The car fits both in the abstract sense - that is perfectly suited to its owner - but also in a concrete sense, in that the owner fits inside the car. But like the hand/hilt relationship, the car/driver relationship is not the same as a glove/hand relationship. The exterior of the car is not driver shaped. The author who has selected this image has got the abstract part right but failed to notice that the simile fails as a physical comparison.

I selected "like a glove" for this post because it is so heavily used that most readers will not notice if it doesn't fit the intended description, ahem, like a glove. Cliché makes simile and metaphor rather more adaptable. But if (as I hope you do) you prefer to make up your own similes, then you don't have the cosy flexibility of the cliché to protect you.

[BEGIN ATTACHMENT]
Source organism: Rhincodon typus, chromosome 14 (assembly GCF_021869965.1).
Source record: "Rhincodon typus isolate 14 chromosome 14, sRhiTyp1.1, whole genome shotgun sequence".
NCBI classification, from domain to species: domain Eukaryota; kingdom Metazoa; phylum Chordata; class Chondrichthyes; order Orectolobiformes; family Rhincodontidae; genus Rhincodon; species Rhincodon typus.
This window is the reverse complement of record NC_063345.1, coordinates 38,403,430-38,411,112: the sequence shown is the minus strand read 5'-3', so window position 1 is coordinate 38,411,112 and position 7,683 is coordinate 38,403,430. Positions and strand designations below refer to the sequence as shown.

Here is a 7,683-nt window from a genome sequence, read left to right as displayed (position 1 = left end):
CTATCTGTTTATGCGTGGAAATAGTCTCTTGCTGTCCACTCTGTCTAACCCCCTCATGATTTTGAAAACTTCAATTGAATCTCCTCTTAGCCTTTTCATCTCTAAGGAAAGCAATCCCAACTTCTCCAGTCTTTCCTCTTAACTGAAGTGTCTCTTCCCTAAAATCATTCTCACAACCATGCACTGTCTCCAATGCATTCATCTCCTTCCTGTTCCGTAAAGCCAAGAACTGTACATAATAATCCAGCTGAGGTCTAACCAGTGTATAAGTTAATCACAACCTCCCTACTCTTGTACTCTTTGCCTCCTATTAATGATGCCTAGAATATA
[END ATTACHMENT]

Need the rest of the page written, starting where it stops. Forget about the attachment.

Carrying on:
* * *

I'm not sure that this post is completely clear. I'll probably have to revisit this idea at some point.


Why self-pub e-books are not like digital photography

I again found myself faced with the "Parable of the Professional Photographer" in the context of a discussion of the impact/future/durability of e-books and self-pub.

The Parable recounts the story of the appearance of digital cameras and its impact on professional photographers, and, in accordance with the prejudice or intended conclusion of the teller, shows how digital photography:

1. Is here to stay

and either:

2a. Will eventually be used by all professional photographers
2b. Will eventually be used by all except the best professional photographers
2c. Will be an important tool to professional photographers but never completely replace film
2d. Will differentiate between "art" photographers and mere "snapper for hire"